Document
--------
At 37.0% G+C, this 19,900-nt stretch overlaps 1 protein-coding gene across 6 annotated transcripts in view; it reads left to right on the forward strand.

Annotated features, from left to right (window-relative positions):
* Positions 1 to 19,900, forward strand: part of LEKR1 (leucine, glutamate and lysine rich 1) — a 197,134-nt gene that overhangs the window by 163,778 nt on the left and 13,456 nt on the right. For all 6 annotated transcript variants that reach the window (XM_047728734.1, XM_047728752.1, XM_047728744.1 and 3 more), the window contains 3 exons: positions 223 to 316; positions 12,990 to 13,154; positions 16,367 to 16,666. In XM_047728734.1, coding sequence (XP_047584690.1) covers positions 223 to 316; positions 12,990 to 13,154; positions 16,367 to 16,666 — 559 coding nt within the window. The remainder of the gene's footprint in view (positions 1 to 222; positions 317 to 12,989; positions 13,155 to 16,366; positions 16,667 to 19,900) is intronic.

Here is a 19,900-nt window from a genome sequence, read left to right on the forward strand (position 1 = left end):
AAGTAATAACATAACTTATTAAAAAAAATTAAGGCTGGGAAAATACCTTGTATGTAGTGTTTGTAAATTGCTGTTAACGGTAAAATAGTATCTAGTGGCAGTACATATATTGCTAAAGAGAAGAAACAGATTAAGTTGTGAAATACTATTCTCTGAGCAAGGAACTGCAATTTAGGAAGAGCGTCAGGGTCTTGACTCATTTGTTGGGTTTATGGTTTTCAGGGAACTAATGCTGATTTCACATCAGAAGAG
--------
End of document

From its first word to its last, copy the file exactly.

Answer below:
At 37.0% G+C, this 19,900-nt stretch overlaps 1 protein-coding gene across 6 annotated transcripts in view; it reads left to right on the forward strand.

Annotated features, from left to right (window-relative positions):
* Positions 1 to 19,900, forward strand: part of LEKR1 (leucine, glutamate and lysine rich 1) — a 197,134-nt gene that overhangs the window by 163,778 nt on the left and 13,456 nt on the right. For all 6 annotated transcript variants that reach the window (XM_047728734.1, XM_047728752.1, XM_047728744.1 and 3 more), the window contains 3 exons: positions 223 to 316; positions 12,990 to 13,154; positions 16,367 to 16,666. In XM_047728734.1, coding sequence (XP_047584690.1) covers positions 223 to 316; positions 12,990 to 13,154; positions 16,367 to 16,666 — 559 coding nt within the window. The remainder of the gene's footprint in view (positions 1 to 222; positions 317 to 12,989; positions 13,155 to 16,366; positions 16,667 to 19,900) is intronic.

Here is a 19,900-nt window from a genome sequence, read left to right on the forward strand (position 1 = left end):
AAGTAATAACATAACTTATTAAAAAAAATTAAGGCTGGGAAAATACCTTGTATGTAGTGTTTGTAAATTGCTGTTAACGGTAAAATAGTATCTAGTGGCAGTACATATATTGCTAAAGAGAAGAAACAGATTAAGTTGTGAAATACTATTCTCTGAGCAAGGAACTGCAATTTAGGAAGAGCGTCAGGGTCTTGACTCATTTGTTGGGTTTATGGTTTTCAGGGAACTAATGCTGATTTCACATCAGAAGAG